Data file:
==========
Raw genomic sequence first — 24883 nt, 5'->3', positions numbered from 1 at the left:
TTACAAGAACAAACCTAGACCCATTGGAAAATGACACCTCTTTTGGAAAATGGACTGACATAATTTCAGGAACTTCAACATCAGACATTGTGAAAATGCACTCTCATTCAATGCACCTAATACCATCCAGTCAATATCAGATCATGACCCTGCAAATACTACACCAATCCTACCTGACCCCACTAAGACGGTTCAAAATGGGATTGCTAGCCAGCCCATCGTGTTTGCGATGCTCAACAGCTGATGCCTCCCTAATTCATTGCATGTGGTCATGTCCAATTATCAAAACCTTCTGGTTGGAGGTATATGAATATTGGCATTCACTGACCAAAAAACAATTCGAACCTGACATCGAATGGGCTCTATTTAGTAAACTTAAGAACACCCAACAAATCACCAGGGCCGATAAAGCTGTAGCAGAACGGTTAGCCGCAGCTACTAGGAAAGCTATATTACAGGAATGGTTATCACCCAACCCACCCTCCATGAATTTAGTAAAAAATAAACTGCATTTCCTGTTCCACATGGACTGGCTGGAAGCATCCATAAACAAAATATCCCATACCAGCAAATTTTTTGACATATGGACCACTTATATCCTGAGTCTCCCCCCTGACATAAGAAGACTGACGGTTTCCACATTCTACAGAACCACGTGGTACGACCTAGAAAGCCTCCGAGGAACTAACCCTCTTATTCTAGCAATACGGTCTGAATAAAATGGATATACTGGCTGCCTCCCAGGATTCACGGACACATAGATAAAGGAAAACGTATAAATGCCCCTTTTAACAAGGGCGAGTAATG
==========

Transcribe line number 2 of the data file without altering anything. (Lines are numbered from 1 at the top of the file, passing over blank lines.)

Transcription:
TTACAAGAACAAACCTAGACCCATTGGAAAATGACACCTCTTTTGGAAAATGGACTGACATAATTTCAGGAACTTCAACATCAGACATTGTGAAAATGCACTCTCATTCAATGCACCTAATACCATCCAGTCAATATCAGATCATGACCCTGCAAATACTACACCAATCCTACCTGACCCCACTAAGACGGTTCAAAATGGGATTGCTAGCCAGCCCATCGTGTTTGCGATGCTCAACAGCTGATGCCTCCCTAATTCATTGCATGTGGTCATGTCCAATTATCAAAACCTTCTGGTTGGAGGTATATGAATATTGGCATTCACTGACCAAAAAACAATTCGAACCTGACATCGAATGGGCTCTATTTAGTAAACTTAAGAACACCCAACAAATCACCAGGGCCGATAAAGCTGTAGCAGAACGGTTAGCCGCAGCTACTAGGAAAGCTATATTACAGGAATGGTTATCACCCAACCCACCCTCCATGAATTTAGTAAAAAATAAACTGCATTTCCTGTTCCACATGGACTGGCTGGAAGCATCCATAAACAAAATATCCCATACCAGCAAATTTTTTGACATATGGACCACTTATATCCTGAGTCTCCCCCCTGACATAAGAAGACTGACGGTTTCCACATTCTACAGAACCACGTGGTACGACCTAGAAAGCCTCCGAGGAACTAACCCTCTTATTCTAGCAATACGGTCTGAATAAAATGGATATACTGGCTGCCTCCCAGGATTCACGGACACATAGATAAAGGAAAACGTATAAATGCCCCTTTTAACAAGGGCGAGTAATG